Acupuncture has been an important part of my life for the better part of the last decade—I’ve long believed in the power of Traditional Chinese Medicine, or TCM, to help promote wellness, from migraine relief (the reason I go), to pain management, and stress management. But until recently, I’d never considered the placement of tiny needles as a cosmetic practice.
First things first, a quick refresher: according to the Acupuncture Society of New York, acupuncture is a procedure that involves “the manipulation of the body’s energy through the insertion of fine needles at specified points on the body with the goal of helping the body to heal and strengthen.”
I visited Stefani DiLibero, owner of Gotham Wellness, who offers a unique facial treatment called Aculectrics.This treatment combines acupuncture with high-tech skincare technologies like LED light and microcurrent with natural modalities including lymphatic drainage, and gua sha to top it off. Acupuncture is just one piece of the larger extraordinary, ancient practice of TCM and DiLibero’s use of varied modalities echoes this truth. Practices like gua sha (which is everywhere now), and lymphatic drainage work to move stagnation and drain excess fluid, helping achieve that coveted sculpted look. By boosting collagen and elastin production, microcurrent improves the body’s ability to heal itself, while LED enhances skin tissue repair. Meditation, which is incorporated into the treatment, helps you to totally chill out—even if needles make you antsy.
Acupuncture for cosmetic purposes may be (re)gaining traction—but it turns out it’s nothing new. “Mentions of facial rejuvenation techniques through specific acupuncture points, dietary practices, herbs, and even face masks have existed in texts to varying degrees going back about 2,000 years,” DiLibero says.
Of course, 2,000 years ago, we didn’t have Botox, so you might be wondering how Aculectrics compares to more modern dermatological technology. With Botox, you’ll get a relaxed, wrinkle-free forehead, but you won’t likely reap any of the benefits provided by a holistic cosmetic acupuncture treatment. Essentially, aculectrics, and acupuncture, work to balance the nervous system. According to dermatologist Dr. Josh Zeichner, though “there is very little published data on the use of facial acupuncture, and much of what we know comes from anecdotal reports, cosmetic acupuncture has been reported to enhance blood flow, increase collagen production, and even help treat acne,” he says.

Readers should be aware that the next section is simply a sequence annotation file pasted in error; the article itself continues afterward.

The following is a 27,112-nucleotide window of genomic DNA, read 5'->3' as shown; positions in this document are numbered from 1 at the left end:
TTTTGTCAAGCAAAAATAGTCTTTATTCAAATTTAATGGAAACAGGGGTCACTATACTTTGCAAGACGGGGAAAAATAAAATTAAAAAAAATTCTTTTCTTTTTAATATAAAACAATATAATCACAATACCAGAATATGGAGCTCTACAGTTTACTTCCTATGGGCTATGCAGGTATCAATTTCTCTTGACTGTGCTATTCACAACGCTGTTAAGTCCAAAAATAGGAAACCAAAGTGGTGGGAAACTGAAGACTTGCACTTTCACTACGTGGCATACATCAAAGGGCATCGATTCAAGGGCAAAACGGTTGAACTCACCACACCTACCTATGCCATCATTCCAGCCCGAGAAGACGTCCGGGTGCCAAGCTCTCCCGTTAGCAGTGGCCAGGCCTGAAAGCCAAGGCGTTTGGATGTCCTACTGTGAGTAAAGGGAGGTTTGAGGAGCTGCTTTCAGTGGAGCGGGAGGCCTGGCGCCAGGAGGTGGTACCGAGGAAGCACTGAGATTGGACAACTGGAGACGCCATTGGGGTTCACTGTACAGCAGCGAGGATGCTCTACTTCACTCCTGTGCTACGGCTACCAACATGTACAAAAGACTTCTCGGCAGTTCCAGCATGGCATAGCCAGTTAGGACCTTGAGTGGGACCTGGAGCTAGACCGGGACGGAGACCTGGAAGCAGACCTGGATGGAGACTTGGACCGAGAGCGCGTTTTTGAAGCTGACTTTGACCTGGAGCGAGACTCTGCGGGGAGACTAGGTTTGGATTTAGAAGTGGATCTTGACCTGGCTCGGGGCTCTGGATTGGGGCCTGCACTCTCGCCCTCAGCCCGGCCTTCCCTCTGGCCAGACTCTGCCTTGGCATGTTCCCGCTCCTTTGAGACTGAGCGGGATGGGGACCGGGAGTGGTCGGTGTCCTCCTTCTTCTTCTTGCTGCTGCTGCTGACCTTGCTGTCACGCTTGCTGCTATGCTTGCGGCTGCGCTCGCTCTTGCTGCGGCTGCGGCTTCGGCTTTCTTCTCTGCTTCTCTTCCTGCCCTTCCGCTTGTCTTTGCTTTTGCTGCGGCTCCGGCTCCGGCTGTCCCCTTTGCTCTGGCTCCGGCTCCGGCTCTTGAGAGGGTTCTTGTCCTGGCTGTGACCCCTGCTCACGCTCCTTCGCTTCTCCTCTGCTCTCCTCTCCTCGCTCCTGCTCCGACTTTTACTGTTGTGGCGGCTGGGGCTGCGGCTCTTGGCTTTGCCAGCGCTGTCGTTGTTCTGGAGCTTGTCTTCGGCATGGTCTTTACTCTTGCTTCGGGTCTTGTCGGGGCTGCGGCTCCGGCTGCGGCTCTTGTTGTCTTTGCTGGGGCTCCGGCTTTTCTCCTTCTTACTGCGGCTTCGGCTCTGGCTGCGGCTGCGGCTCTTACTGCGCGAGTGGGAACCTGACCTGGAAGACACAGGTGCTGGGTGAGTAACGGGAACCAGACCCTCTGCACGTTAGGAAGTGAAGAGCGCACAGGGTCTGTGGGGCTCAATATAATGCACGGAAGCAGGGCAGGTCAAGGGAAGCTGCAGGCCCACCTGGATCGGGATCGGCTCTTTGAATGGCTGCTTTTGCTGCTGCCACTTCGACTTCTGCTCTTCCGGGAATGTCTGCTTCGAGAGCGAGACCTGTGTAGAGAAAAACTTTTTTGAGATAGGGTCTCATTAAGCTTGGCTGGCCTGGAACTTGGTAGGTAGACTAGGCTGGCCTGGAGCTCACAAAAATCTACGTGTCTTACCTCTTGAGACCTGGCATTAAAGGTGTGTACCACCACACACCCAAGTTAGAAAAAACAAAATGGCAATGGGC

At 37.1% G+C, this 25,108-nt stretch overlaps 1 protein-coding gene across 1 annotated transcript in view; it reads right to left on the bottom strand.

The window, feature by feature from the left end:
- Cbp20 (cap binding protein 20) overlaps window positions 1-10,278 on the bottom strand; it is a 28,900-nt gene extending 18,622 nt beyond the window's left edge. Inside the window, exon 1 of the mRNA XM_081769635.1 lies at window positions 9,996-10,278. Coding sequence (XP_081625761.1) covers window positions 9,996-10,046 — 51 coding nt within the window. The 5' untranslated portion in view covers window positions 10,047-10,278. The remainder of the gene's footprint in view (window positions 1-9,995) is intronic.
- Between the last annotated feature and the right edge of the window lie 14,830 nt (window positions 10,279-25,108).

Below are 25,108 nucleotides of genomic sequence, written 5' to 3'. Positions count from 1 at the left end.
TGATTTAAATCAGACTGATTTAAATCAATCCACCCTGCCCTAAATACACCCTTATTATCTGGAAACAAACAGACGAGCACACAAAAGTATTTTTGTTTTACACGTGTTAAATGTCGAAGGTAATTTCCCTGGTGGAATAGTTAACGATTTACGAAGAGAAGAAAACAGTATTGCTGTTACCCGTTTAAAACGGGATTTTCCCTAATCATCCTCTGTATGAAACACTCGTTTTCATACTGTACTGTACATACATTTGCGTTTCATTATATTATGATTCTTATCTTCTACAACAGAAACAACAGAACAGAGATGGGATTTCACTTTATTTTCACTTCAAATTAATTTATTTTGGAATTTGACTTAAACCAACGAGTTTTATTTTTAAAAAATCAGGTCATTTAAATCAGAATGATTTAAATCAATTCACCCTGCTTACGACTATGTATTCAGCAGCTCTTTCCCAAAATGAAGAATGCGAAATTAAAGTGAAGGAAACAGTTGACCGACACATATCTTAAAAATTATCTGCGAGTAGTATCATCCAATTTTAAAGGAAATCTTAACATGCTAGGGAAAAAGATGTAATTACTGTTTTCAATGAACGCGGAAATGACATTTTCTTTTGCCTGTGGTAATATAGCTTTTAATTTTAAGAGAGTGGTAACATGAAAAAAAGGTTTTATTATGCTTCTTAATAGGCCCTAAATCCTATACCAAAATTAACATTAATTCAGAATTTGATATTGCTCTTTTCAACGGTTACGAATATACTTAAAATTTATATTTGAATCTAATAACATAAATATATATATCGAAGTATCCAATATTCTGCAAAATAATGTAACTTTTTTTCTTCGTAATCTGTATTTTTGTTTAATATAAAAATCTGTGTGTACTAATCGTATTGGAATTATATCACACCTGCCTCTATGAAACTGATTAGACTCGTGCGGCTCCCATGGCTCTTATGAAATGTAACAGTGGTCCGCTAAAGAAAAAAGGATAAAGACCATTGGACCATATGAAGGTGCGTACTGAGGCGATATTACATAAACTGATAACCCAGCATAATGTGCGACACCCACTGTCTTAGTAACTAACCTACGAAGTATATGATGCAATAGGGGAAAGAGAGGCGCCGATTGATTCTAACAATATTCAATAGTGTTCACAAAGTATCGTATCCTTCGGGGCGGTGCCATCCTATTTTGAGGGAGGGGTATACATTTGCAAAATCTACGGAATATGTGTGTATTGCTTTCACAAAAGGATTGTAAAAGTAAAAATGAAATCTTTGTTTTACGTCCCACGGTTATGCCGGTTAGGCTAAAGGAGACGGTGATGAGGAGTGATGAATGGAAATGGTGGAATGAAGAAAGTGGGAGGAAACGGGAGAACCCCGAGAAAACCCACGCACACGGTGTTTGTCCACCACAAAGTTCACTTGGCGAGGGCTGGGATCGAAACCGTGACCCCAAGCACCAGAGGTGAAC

According to DiLibero, most of her clients fall asleep during the treatment, or say they feel like they are “floating on a cloud.” I can report, that, if only by the nature of abandoning my phone and surrendering to DiLibero’s multitude of relaxing modalities, I too left feeling far chiller than my usual state. And since acupuncture, at its core, is about the ultimate interconnectedness of all of our body’s systems, DiLibero’s clients sometimes find that symptoms like insomnia, TMJ, and allergies are alleviated. Aculectrics would also make an excellent event-prep treatment, as DiLibero’s medley of natural modalities often leaves clients with a sculpted, lifted, ultra well-rested glow. “It is a natural, non-invasive treatment, so it's not equivalent to cosmetic surgery,” DiLibero explains—“it’s the difference between shutting down your body’s ability to function in certain areas (Botox) versus enhancing the way your body functions in all areas.”
“Acupuncture is a whole body and mind treatment with points selected based on the patient’s needs and patterns of imbalance,” explains naturopathic doctor, Dr. Nadia Musavvir. Skin conditions, like so many other ailments of modern life, can be impacted by stress, and stress puts the body in a state of imbalance. There is a clear connection between stress and skin health, Dr. Musavvir explains: “Increases in cortisol (which occur when you’re stressed) lead to more inflammation which breaks down collagen.” Because acupuncture is designed to treat the body as a whole, it can be an important tool in treating stress-induced skin concerns.
If you go into a cosmetic acupuncture appointment expecting the results of a facelift, then sure, you might be disappointed. But if you’re looking to achieve a better sense of physical wellness, bodily balance, zen, and a glow, you might just find the treatment to be an incredible self care experience.
Written by Sara Spruch Feiner for Youth To The People